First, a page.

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Sorority Recruitment Through the Eyes of Pi Chis

Any Potential New Member (PNM) rushing a sorority knows exactly what a Pi Chi is — their best friend, for two weeks at least. They answer any question you might have through the recruitment process, handle drama, and most importantly, they have a ton of patience.

Going through recruitment is time-consuming, often stressful, and the cause for many girls’ anxiety. But let’s not forget the girls who gave up being in a sorority for a month to help coach other girls through the recruitment process. These girls are known as the Pi Chis. Four weeks before every Bid Day, the Pi Chis “give up their letters”, which essentially means they disaffiliate from their sorority for the entirety of recruitment. Their goal is to help the PNMs select a sorority without any bias.

Pi Chis each take on a group of about 40 girls. Most of the time, two or three Pi Chis work together to manage the group and to keep the potential members as calm and informed as  possible. Pi Chis are often the most experienced members in the Panhellenic community and include select juniors and seniors from every sorority.

Anyone having a part in dealing with 1,500 freshmen trying to impress one of the 19 National Panhellenic Conference sororities on campus has every ounce of my respect. As a sorority member myself, I don’t think I could handle that task.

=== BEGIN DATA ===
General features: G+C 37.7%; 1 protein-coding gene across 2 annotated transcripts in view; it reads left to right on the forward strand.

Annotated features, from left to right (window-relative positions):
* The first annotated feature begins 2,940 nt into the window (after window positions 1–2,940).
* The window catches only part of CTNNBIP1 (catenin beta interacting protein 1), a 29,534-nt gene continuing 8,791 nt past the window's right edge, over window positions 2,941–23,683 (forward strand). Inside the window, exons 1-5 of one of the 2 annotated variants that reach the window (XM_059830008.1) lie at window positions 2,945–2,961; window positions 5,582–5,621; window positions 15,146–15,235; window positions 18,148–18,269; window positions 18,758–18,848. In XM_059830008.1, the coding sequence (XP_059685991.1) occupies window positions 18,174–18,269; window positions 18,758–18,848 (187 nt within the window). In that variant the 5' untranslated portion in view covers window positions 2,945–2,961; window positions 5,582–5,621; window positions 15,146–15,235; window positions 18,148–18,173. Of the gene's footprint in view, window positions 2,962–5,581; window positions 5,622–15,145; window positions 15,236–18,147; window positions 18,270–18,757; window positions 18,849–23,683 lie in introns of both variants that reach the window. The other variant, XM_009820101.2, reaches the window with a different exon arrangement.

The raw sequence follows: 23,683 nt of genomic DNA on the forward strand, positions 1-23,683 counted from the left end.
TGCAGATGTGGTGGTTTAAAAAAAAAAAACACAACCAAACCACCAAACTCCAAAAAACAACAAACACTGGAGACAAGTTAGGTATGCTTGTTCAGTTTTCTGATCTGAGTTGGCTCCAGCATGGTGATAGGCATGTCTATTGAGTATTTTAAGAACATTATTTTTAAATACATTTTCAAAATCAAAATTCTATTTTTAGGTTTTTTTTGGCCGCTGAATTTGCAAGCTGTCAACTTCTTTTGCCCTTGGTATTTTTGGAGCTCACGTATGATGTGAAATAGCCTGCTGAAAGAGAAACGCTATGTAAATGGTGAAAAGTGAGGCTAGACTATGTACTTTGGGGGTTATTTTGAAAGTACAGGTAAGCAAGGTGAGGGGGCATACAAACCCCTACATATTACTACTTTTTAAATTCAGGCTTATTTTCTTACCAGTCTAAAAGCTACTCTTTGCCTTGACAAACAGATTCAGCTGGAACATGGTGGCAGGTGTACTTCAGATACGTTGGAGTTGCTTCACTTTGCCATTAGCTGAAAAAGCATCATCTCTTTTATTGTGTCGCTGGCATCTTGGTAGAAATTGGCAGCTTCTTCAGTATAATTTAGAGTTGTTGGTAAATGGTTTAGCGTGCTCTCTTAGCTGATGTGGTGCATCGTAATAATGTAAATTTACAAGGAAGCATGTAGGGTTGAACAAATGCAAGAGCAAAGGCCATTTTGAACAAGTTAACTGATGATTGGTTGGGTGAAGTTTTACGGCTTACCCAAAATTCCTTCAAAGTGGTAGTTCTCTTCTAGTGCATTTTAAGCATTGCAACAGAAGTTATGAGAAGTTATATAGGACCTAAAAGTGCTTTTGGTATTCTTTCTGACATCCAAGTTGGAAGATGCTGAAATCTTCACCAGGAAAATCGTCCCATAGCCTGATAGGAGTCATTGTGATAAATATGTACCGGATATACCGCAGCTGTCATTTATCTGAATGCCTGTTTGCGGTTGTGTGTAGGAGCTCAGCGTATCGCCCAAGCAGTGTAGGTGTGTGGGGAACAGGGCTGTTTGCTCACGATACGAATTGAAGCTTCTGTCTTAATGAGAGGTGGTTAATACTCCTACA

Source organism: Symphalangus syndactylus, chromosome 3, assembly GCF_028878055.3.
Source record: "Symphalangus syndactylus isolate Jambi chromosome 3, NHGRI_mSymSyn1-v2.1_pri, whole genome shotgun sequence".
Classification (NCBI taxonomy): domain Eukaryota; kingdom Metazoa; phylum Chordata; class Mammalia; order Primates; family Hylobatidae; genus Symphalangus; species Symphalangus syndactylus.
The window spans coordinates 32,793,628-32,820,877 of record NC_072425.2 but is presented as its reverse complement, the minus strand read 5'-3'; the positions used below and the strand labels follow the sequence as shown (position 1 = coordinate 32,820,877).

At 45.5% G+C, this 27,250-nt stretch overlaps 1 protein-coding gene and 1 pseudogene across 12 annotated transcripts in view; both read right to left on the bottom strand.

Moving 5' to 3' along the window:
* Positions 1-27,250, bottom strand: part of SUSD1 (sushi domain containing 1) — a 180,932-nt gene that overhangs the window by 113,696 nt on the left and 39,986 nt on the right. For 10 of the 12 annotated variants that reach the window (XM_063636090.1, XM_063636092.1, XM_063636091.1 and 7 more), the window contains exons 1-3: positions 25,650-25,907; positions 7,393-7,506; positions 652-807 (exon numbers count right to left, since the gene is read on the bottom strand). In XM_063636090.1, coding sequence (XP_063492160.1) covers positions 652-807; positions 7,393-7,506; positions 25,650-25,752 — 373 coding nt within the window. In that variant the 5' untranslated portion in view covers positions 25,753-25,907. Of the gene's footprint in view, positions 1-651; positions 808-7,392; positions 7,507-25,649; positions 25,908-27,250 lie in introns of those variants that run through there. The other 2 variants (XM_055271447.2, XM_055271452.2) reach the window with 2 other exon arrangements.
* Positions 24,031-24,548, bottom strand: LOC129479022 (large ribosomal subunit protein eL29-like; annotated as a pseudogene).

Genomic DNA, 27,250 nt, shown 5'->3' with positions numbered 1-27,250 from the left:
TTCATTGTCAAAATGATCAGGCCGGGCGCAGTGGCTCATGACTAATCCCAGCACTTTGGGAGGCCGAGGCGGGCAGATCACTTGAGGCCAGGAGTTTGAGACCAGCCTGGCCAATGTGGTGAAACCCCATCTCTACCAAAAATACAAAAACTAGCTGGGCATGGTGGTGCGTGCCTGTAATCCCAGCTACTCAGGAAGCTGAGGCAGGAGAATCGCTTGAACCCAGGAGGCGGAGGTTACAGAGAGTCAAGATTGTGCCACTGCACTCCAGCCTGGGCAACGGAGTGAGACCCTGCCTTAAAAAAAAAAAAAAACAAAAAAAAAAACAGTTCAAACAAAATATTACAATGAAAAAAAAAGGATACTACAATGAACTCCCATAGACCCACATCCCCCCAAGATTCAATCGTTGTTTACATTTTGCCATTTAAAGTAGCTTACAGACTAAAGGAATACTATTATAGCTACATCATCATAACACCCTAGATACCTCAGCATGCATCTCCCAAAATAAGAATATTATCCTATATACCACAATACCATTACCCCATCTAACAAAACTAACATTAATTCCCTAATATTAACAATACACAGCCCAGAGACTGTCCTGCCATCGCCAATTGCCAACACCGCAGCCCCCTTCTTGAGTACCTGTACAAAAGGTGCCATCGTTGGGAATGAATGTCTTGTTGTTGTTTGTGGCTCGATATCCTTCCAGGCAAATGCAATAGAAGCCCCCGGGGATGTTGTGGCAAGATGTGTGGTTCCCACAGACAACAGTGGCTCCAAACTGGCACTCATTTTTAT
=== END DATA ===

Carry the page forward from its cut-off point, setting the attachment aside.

Pi Chis are required to act discretely and not give any indication of bias during recruitment, and therefore only provide their first names to PNMs. Conversely, PNMs will go to great lengths to discover their Pi Chi’s sorority, often in the form of full-blown social media stalking. Some Pi Chis even go as far as to temporarily delete their Facebook accounts and change their Twitter and Instagram names to stay hidden.

I asked some Pi Chis from the most recent recruitment cycle to talk about the buildup for the record-breaking Bid Day. To protect the identity of the Pi Chis and their PNMs, the comments will remain anonymous.

“I am able to relate to the girls and make them feel more comfortable and less stressed,” said a Pi Chi.

“All I want is for the girls to end up where they want to be. That’s my job and that’s why I do what I do! Someone helped me find my place in my sorority, so being a Pi Chi was the ideal way for me to give back,” said another.

“Giving up my letters was easy knowing that I helped girls find theirs,” said a third.

Sure, girls will cry hysterically if they don’t get asked back to the sorority they wanted. But their Pi Chi will handle it like a charm, because that’s why they were chosen. These girls have learned incredible patience, and like I said earlier, I certainly couldn’t do it.

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About the Author

Sarah Peterson

Sarah Peterson is a junior from Bethlehem, PA majoring in print journalism and minoring in reruns of Breaking Bad and traveling everywhere she possibly can.

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